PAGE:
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The Return of Martin Guerre Argumentative

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The return of Martin Guerre is a story of a peasant who left his wife, Bertrande and his son. After several years, a man called Arnaud du Tilh impersonated Martin Guerre, stole his identity and lived under Martin’s name for three years until he became accused of this act. He almost convinced the court that he was Martin Guerre until the real Martin walked into the curt. Davis, the author of the book illustrates why Martin Guerre left his family and inheritance, how the imposter came into Bertrande’s life , and how economic and religion were playing a role in the sixteenth century society.

The fact that impostor was able to fool Bertrande could be due to the situation that she was facing at that time or could be simply due to his charm, ability to lie, and his similarity in physical appearance to Martin. However, Bertrande’s situation could be the most powerful reason as she lived in a world “where organizational structure and public identity were associated exclusively with males” (29).

Since, the marriage laws of the time did not allow a woman to seek divorce and remarry, unless having two witnesses confirming the death of the husband with a proof, therefore, Bertrande who was left by her husband had no choice but wait for his return. In fact she was not deceived by Arnaud du Tilh but she actually chose to use her feminine intelligence and cooperated with this man in order to fulfill her role as a wife in society. Davis also reveals people’s perceptions of marriage in sixteenth century.

Marriages of the time were often arranged more for economic reasons rather than any idea of romantic love. Marriage of Martin and Bertrande was not far from this ideology. It was a well-established contract between a farmer family and the de Rols who were a member of local merchant. As much as this marriage looked good to both families from the economic point of view, it did not satisfy the couple. Nonetheless, there did not seem to be much of a connection between the two and Martin certainly did not go out his way to please her.

Their union started with Martin, having trouble consummating the marriage and as the author mentioned in her book, “nothing happened in Bertrande’s marriage bed, it seemed, neither that night nor for more than eight years afterward. Martin Guerre was impotent. ” (19). Also, it was not easy for Martin to grow up in a new village with language barriers where his name was not common. “If we can judge Martin Guerre’s state of mind from how he chose to spend the next twelve years of his life, there was very little he liked about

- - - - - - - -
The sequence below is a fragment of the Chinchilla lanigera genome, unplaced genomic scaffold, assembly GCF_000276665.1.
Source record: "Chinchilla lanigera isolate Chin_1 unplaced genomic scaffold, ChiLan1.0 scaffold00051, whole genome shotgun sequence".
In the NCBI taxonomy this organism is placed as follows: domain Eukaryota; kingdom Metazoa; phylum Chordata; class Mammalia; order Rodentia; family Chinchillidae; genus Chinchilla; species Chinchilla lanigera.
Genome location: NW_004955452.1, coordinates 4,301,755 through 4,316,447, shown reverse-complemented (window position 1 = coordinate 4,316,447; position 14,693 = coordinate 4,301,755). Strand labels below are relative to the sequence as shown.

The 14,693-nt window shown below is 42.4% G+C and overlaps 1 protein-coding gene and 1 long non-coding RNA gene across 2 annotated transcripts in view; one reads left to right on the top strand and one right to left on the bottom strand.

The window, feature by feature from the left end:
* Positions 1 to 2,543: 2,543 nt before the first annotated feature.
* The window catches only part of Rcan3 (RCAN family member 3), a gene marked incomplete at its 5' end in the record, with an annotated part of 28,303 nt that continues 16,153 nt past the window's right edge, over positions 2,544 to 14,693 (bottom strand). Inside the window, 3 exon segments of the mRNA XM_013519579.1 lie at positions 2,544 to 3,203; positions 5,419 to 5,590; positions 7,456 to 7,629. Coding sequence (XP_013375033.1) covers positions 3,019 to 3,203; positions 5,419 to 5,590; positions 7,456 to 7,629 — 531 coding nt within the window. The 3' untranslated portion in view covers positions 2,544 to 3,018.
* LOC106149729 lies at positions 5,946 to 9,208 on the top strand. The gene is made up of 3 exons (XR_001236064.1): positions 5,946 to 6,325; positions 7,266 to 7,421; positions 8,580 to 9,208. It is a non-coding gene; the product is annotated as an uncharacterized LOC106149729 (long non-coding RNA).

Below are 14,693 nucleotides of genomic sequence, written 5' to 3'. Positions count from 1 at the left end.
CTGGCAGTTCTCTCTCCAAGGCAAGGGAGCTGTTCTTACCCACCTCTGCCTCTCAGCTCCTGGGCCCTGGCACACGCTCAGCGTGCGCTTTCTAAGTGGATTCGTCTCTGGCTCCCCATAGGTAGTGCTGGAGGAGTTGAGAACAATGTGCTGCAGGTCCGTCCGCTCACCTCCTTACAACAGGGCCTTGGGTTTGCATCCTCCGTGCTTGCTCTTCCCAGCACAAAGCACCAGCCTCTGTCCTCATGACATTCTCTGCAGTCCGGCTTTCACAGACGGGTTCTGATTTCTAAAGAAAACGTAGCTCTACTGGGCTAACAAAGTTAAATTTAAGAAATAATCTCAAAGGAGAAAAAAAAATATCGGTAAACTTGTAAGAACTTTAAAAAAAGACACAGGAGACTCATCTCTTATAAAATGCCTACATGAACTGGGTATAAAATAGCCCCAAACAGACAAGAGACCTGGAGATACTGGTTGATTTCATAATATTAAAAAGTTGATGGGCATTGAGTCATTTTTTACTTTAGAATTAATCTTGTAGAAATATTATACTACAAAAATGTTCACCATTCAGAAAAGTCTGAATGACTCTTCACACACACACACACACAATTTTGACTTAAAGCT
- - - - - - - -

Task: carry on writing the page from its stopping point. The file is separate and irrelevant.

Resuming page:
Artigat beyond his swordplay and acrobatics with the other young men” (21). Overall conditions made life impossible for Martin and made him to move from the village to Spain. When Martin left, some people, including Bertrande, may not have been surprised. After several years that martin was disappeared, a man introduces himself as being Martin Guerre. The memory of Martin as a distant, uncaring husband may have been in Bertrande’s mind when she met the charming impostor.

Immediately upon taking him into her home and into her bed, she would have noticed that the impostor was more experienced than the real Martin. This may have influenced her decision to conspire with the impostor, she could have the economic advantages that her family wanted and have the caring husband she never had before. Indeed, all evidence declares the truth to his having fallen in love with the wife for whom he had rehearsed. and her having become deeply attached to the husband who had taken her by surprise. They had two children together of which one survived.

The new man, and certainly Bertrande, have found justification for their decision to live together as married couple, in the new Protestant religions that were influential in part of France at the time. Bertrande’s family and the entire town of Artigat converted to Protestant. The new religion and its law was beneficial to Bertrande as what was preventing her from taking actions towards new decisions were from catholic traditions. Since Bertrande and the new Martin seemed to have been influenced by Protestantism, they may have heard about new marriage laws in the reformed Geneva.

These laws allowed an abandoned wife to seek for divorce after she had been left for a year. Then the woman would be allowed to remarry. Bertrande, in a way, was remarrying, for she knew that the new Martin was an impostor. The fairness of the new law may have helped her to justify her decision to accept the new Martin. Protestantism differs with Catholicism in another way that would help Bertrande accept her decision. Catholics must confess their sins to a priest instead of directly to God.